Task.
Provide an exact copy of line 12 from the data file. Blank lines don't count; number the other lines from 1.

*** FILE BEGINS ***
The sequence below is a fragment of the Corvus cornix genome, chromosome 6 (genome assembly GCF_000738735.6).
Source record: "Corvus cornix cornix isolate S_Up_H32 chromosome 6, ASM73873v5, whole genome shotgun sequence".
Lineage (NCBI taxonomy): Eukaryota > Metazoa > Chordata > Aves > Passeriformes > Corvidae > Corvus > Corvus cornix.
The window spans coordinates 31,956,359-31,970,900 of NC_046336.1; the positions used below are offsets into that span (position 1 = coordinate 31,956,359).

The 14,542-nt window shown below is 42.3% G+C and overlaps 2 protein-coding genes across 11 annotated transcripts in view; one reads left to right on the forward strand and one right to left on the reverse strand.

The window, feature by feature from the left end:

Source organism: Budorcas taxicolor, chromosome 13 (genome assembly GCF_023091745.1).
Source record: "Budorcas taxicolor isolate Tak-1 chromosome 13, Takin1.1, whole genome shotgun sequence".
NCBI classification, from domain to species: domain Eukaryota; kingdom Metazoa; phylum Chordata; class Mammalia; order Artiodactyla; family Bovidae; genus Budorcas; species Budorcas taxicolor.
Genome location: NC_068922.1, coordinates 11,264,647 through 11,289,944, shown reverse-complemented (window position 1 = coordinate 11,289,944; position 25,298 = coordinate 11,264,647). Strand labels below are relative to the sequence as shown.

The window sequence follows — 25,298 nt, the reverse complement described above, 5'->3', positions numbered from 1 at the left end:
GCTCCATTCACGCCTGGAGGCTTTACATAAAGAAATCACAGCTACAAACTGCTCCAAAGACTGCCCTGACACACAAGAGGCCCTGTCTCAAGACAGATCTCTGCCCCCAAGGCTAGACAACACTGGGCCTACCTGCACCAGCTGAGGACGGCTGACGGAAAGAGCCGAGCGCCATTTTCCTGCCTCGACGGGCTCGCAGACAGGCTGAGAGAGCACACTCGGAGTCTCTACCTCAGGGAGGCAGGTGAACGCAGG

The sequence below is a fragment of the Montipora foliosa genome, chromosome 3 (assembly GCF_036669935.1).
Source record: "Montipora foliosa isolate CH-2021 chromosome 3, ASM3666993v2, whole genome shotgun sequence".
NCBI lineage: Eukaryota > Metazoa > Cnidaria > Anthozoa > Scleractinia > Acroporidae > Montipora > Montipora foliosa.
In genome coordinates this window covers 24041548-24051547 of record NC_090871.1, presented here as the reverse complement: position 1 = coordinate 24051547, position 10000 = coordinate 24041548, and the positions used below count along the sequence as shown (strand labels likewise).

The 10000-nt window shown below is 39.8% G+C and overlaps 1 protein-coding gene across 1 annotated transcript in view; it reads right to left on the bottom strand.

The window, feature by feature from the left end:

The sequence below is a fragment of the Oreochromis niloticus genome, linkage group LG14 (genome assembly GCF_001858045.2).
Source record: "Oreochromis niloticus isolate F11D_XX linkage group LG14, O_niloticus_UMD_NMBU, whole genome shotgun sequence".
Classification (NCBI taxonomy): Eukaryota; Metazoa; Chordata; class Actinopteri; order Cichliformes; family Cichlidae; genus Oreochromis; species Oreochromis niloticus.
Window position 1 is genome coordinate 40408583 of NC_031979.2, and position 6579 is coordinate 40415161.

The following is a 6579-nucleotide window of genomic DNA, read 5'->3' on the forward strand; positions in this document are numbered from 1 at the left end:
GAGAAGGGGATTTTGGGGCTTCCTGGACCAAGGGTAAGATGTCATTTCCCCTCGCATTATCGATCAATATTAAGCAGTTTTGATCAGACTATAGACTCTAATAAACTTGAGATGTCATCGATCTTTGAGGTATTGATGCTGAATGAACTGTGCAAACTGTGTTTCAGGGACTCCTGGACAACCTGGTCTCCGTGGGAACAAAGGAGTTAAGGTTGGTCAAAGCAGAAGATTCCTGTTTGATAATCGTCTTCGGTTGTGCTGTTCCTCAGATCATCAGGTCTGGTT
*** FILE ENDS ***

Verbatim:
GCTCCATTCACGCCTGGAGGCTTTACATAAAGAAATCACAGCTACAAACTGCTCCAAAGACTGCCCTGACACACAAGAGGCCCTGTCTCAAGACAGATCTCTGCCCCCAAGGCTAGACAACACTGGGCCTACCTGCACCAGCTGAGGACGGCTGACGGAAAGAGCCGAGCGCCATTTTCCTGCCTCGACGGGCTCGCAGACAGGCTGAGAGAGCACACTCGGAGTCTCTACCTCAGGGAGGCAGGTGAACGCAGG